Defendants challenge venue in the Roanoke Division of the Western District of Virginia on the basis that "all of the operative legal services Were performed [by Gentry Locke] in and necessitated by problems arising and existing in Tazewell County for Tazewell County parties." ECF No. 14, at 5.[1] Defendants assert that this case should be resolved in the Abingdon Division of court, which includes Tazewell County, because the underlying legal disputes involve property located in that division. Defendants make two arguments. First, that venue in Roanoke is improper under 28 U.S.C. § 1391, and therefore, the court should either dismiss the case pursuant to Rule 12(b)(3) of the Federal Rules of Civil Procedure or transfer the case to Abingdon pursuant to 28 U.S.C. 1406(a). Second, defendants argue that the court should transfer the case to Abingdon "[f]or the convenience of parties and witnesses, in the interest of justice." 28 U.S.C. § 1404(a). Gentry Locke opposes transfer, arguing that this case should be resolved in Roanoke because the legal work giving rise to the unpaid bills was largely performed in Gentry Locke's Roanoke offices.


         Since the repeal of the divisional venue statute in 1988, federal litigants no longer have statutory rights to venue in a particular division within a district. See 28 U.S.C. § 1393 (repealed 1988); In re Gibson. 423 F.App'x 385, 388 (5th Cir. 2011). However, Western District of Virginia Local Rule 2(b) provides:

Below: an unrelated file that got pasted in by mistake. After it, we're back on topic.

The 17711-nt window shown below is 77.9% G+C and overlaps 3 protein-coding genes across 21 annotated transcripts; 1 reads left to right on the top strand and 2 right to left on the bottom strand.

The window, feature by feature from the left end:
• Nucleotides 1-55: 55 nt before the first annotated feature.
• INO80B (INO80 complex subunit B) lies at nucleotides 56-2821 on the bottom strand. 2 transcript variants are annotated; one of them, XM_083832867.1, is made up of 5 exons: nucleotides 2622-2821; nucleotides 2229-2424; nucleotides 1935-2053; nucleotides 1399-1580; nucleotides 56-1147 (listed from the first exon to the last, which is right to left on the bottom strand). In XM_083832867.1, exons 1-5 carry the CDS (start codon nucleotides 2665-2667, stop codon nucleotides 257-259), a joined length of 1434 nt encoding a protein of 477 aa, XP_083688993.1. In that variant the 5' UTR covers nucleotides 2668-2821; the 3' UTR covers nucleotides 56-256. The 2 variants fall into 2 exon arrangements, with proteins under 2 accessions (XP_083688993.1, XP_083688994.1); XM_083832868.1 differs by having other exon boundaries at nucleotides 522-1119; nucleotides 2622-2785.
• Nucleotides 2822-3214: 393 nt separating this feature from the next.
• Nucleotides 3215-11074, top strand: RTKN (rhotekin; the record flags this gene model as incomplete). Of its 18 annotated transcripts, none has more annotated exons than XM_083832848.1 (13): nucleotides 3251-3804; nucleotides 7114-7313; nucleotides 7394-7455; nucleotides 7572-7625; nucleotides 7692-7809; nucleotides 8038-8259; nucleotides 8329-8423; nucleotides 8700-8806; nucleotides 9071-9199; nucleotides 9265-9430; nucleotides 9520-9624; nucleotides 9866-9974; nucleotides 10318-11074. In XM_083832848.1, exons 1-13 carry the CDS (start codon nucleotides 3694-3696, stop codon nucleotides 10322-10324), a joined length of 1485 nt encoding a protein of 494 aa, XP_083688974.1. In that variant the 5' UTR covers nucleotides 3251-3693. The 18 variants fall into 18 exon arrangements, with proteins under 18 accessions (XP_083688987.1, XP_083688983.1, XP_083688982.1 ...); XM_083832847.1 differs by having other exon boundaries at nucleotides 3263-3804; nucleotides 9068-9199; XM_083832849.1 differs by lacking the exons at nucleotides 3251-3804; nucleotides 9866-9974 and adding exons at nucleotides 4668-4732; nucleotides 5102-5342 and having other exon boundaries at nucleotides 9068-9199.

Civil actions for which venue is proper in this district must be brought in the proper division as well. The venue rules for United States district courts contained in the United States Code also apply in determining the proper division in which an action must be filed, so that such venue rules are construed as if the terms "judicial district" and "district" were replaced with the word "division."

         W.D. Va. R. 2(b). As such, the court treats statutes and case law governing inter-district venue as equally applicable to issues of divisional venue.[2]


         Defendants first argue that venue in Roanoke is improper under § 1391, which, in relevant part, defines proper venue as the division "in which a substantial part of the events or omissions giving rise to the claim occurred." 28 U.S.C. § 1391(b)(2). Defendants rely heavily on the Fourth Circuit's decision in Mitrano v. Hawes. 377 F.3d 402 (4th Cir. 2004), where there court addressed proper venue in a dispute over legal fees.

         Defendants, however, have missed the mark. Venue is proper in Roanoke because defendants removed this case from Roanoke City Circuit Court under § 1441(a). The general venue statute, § 1391, "has no application to this case because this is a removed action. The venue of removed actions is governed by [§ 1441], and under that section venue was property laid in" the district where the state court was located. Polizzi v. Cowles Magazines,Inc., 345 U.S. 663, 665 (1953).[3] "Section 1441(a) expressly provides that the proper venue of a removed action is 'the district court of the United States for the district and division embracing the place where such action is pending.'" Polizzi, 345 U.S. at 666. As such, neither § 1391 nor the Fourth Circuit's discussion of § 1391 in Mitrano. ...